Friday, January 20, 2012

Textile Friday: The Race For Convertible Footwear

              I love shoes. I mean REALLY love shoes. I've made some, probably will make more, but won't claim to be an expert. There's a lot that standard, and a lot that's open to interpretation and personal style. One of the quiet revolutions that people are fighting for in this down market since Sheila's Heels in 2005 (some would argue earlier) is convertible 2-in-1 (or more) shoes that can function as multiple looks or most popularly as both heels and flats. Ironically this trend came out of the car insurance industry to improve female driving behind the wheel. Go figure. There are a number of companies failing at this concept and 2 that I think are doing a great job out of Chicago and Germany.
              The latest failure is made by Night2Day which features 5 different heel heights for office to work. This is one of several companies that has tried to launch this idea in the last 2-3 years and while the funding levels vary, I remain skeptical of the viability of the overall project. Every woman loves the idea of being able to switch in and out of those killing high arches at will. The major problem I see at this point is referred to as the 1/2 inch rule that most actual cobblers use. This states that for every 1 inch of heel height a woman increases her foot, there is a corresponding 1/2 shrink in the foot sole print. That's why many women drop shoe sizes as the heel height increases, you need a snugger fit or the shoe will fall off. You'll also see your foot literally come out of the shoe if you do not have strap on top. I have yet to see any major shoe company peddling the flat'n'heels idea address this specific problem that a shoe sole needs to shrink with heel height to some extent to remain comfortable. Until that I will be passing up buying a pair for $150 on their website: No offense to the lovely ladies involved.
              In case you think I'm doom in gloom here, there are several other companies that have successfully bridged the gap of offering multiple shoes for 1 price. Their success is awesome and worth talking about as they've taken unusual solutions and should be rewarded in my mind for their creativity, beauty, and inventiveness. It's also a testament to their hard work in the face of a graveyard of companies who have not been able to do what these handful have accomplished. Their prices are reasonable and often affordable for a fashionista.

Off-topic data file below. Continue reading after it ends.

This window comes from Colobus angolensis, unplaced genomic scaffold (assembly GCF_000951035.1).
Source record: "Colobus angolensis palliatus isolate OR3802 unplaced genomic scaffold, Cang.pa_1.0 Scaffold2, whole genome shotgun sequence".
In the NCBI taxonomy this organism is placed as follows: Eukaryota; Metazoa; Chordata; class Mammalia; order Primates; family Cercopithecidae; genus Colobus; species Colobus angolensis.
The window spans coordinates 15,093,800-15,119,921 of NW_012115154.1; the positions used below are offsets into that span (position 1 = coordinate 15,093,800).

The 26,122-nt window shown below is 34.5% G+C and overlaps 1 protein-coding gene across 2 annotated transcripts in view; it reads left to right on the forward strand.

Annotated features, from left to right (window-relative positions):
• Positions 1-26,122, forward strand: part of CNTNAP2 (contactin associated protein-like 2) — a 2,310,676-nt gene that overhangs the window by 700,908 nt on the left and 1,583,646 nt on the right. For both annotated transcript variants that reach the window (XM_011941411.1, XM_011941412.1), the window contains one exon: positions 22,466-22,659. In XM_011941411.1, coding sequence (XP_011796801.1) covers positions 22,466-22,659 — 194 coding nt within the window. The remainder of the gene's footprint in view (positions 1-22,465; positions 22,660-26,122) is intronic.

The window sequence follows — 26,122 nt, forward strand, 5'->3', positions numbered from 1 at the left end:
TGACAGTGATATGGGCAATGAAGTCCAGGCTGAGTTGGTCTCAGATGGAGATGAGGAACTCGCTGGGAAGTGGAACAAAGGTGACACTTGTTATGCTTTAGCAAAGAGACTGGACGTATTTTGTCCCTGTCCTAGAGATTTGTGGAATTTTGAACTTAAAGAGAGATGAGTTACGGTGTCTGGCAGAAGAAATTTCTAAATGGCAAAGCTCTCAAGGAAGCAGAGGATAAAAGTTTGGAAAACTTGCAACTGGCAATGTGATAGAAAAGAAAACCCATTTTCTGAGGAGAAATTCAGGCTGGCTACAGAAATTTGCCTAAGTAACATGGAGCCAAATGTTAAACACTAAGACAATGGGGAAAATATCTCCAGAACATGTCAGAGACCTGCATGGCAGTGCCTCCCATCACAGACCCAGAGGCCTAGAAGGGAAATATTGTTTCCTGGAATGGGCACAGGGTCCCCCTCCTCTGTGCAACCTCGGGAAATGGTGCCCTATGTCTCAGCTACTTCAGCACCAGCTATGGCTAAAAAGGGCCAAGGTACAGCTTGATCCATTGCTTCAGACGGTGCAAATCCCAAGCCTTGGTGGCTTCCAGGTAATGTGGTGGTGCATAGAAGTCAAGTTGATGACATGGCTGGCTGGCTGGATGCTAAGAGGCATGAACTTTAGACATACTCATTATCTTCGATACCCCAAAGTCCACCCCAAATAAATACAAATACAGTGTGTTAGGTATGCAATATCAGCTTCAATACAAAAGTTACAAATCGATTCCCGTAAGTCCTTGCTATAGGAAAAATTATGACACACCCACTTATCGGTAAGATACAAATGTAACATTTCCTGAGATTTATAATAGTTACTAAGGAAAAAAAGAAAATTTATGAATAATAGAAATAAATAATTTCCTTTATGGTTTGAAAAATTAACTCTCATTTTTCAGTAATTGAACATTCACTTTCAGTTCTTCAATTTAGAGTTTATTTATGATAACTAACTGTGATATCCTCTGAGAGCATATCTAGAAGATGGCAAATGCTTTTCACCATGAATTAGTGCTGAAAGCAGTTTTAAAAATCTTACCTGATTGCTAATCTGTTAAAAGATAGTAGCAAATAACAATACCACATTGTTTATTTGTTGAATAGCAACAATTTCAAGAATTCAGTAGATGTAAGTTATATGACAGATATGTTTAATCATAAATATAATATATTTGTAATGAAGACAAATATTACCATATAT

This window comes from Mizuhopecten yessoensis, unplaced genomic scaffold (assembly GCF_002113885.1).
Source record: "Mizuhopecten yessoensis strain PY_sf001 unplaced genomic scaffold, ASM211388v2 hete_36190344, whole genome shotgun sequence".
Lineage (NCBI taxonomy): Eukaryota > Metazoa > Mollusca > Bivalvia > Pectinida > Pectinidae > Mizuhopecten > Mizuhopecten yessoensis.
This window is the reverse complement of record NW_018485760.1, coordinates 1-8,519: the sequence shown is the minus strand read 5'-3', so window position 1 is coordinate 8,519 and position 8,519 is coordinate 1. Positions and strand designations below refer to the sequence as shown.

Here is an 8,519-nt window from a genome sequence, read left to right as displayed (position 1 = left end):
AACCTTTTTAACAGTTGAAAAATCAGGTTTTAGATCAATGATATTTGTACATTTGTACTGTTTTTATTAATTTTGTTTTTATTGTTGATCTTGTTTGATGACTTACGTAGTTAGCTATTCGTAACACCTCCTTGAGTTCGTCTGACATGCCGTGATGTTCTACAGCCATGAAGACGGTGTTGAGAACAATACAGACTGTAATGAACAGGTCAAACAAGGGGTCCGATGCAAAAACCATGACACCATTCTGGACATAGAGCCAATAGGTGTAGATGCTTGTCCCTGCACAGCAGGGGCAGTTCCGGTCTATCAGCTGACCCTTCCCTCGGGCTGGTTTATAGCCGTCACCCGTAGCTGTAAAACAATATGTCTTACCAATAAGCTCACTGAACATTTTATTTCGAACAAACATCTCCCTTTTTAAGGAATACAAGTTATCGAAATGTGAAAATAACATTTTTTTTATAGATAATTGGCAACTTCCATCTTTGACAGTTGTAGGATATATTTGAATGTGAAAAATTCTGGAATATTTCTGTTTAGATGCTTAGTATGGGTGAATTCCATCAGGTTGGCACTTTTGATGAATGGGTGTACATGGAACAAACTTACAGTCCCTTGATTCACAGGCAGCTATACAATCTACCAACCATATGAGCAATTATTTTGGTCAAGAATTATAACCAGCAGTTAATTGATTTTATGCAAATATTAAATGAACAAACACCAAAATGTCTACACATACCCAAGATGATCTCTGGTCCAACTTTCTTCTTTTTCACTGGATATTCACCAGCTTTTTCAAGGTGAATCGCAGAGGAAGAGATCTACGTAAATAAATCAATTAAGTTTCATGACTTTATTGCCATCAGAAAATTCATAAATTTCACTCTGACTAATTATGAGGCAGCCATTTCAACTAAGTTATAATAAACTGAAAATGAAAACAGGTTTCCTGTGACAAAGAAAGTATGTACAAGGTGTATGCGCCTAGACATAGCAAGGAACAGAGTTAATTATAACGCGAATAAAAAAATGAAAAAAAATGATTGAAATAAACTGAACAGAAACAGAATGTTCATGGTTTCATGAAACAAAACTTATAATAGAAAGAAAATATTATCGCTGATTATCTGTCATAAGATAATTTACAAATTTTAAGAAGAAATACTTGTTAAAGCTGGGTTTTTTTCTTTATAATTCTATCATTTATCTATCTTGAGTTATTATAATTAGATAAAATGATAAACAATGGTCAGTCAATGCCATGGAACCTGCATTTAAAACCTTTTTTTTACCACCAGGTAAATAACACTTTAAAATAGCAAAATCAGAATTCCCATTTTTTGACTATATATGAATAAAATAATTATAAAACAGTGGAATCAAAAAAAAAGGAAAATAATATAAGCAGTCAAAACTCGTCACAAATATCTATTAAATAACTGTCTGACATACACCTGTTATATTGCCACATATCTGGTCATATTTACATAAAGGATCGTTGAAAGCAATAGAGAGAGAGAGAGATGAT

My first favorite is the local US company, Mohop. They're an amazing Chicago company that makes convertible sandals using CNC and computer modeling technology! I really can not say enough good things about this company. I love companies that are using their brains to make a difference. They use sustainable local woods to create bases that can be custom finished with bands of fabric woven into different patterns and colors across the foot. Best of all, when you get tired of one look, a few pulls or new fabric and voila...a new you is born. Check-out the youtube video for further drool factor. Yum, yum, yum....These average between $70-170 range with new colored strings and accessories being $3-10. A totally affordable, ecofriendly shoe! If I only had enough money to buy 1 pair of shoes this year...these would be it!

               The second major company is more urban hip hop than my taste (read great brand, but a little too young for me in my opinion). It's a Munich company called Nat-2 and they're currently winning a bunch of awards. Their product is fairly easy to understand in which they use zippers to allow you to attach different uppers to your shoe sole. You have probably already seen them in several popular movies such as Transformers, etc. Their current 4-in-1 shoe is my favorite.They're a little pricey, but not over the top. Check out their website. The Nat-2 is more versatile, but more prone to failure as zipper teeth fail more easily than static loops do.

                I could easily mention a couple other shoe companies that are riffing on this idea of the year, but I won't because I have yet to see any of them indicate they're actually going to be successful vs. these 2 are worth investing in. You're seeing a lot of this 1 object/ multiple ways to wear it this year and it's a lovely trend despite it's limitations. A great way to stretch your dollars further in this recovering economy. Donna Karen did an awesome little black dress of this for her Christmas 2011 Collection and it's simply amazing. We'll also discuss the 6 inch rule next Fri which is why objects like this despite their popularity during down economies often do not have staying power as the overall economy recovers. Mostly, it gets down to fit.

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